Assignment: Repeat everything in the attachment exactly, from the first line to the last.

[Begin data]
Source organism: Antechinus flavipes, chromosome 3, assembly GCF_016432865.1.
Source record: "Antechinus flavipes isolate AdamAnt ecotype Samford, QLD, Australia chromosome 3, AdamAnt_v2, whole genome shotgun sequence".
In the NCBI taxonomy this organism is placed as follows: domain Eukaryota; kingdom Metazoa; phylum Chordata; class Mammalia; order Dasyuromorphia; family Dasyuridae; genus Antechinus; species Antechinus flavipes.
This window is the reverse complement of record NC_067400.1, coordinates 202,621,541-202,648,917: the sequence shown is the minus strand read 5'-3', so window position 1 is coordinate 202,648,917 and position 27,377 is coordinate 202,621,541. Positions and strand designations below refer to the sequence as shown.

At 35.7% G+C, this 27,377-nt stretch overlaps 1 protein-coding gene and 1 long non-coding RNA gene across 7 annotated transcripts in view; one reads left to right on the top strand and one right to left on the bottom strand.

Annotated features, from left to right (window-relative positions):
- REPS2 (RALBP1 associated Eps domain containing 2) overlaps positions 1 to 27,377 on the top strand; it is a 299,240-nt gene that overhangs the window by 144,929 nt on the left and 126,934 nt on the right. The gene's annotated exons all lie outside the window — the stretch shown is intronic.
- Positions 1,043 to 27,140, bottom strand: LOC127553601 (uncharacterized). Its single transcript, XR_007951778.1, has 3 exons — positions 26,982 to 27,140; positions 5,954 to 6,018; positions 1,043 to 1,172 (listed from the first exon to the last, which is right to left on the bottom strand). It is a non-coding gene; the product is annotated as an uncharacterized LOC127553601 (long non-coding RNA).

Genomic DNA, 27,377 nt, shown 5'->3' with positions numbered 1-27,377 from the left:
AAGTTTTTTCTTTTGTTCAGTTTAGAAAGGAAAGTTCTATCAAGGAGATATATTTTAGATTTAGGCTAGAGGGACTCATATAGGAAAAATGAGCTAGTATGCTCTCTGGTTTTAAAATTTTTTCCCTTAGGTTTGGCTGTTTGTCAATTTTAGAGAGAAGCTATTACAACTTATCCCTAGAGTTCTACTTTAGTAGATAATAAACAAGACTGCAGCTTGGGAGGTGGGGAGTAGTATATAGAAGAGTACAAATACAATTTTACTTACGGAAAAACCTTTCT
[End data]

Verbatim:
Source organism: Antechinus flavipes, chromosome 3, assembly GCF_016432865.1.
Source record: "Antechinus flavipes isolate AdamAnt ecotype Samford, QLD, Australia chromosome 3, AdamAnt_v2, whole genome shotgun sequence".
In the NCBI taxonomy this organism is placed as follows: domain Eukaryota; kingdom Metazoa; phylum Chordata; class Mammalia; order Dasyuromorphia; family Dasyuridae; genus Antechinus; species Antechinus flavipes.
This window is the reverse complement of record NC_067400.1, coordinates 202,621,541-202,648,917: the sequence shown is the minus strand read 5'-3', so window position 1 is coordinate 202,648,917 and position 27,377 is coordinate 202,621,541. Positions and strand designations below refer to the sequence as shown.

At 35.7% G+C, this 27,377-nt stretch overlaps 1 protein-coding gene and 1 long non-coding RNA gene across 7 annotated transcripts in view; one reads left to right on the top strand and one right to left on the bottom strand.

Annotated features, from left to right (window-relative positions):
- REPS2 (RALBP1 associated Eps domain containing 2) overlaps positions 1 to 27,377 on the top strand; it is a 299,240-nt gene that overhangs the window by 144,929 nt on the left and 126,934 nt on the right. The gene's annotated exons all lie outside the window — the stretch shown is intronic.
- Positions 1,043 to 27,140, bottom strand: LOC127553601 (uncharacterized). Its single transcript, XR_007951778.1, has 3 exons — positions 26,982 to 27,140; positions 5,954 to 6,018; positions 1,043 to 1,172 (listed from the first exon to the last, which is right to left on the bottom strand). It is a non-coding gene; the product is annotated as an uncharacterized LOC127553601 (long non-coding RNA).

Genomic DNA, 27,377 nt, shown 5'->3' with positions numbered 1-27,377 from the left:
AAGTTTTTTCTTTTGTTCAGTTTAGAAAGGAAAGTTCTATCAAGGAGATATATTTTAGATTTAGGCTAGAGGGACTCATATAGGAAAAATGAGCTAGTATGCTCTCTGGTTTTAAAATTTTTTCCCTTAGGTTTGGCTGTTTGTCAATTTTAGAGAGAAGCTATTACAACTTATCCCTAGAGTTCTACTTTAGTAGATAATAAACAAGACTGCAGCTTGGGAGGTGGGGAGTAGTATATAGAAGAGTACAAATACAATTTTACTTACGGAAAAACCTTTCT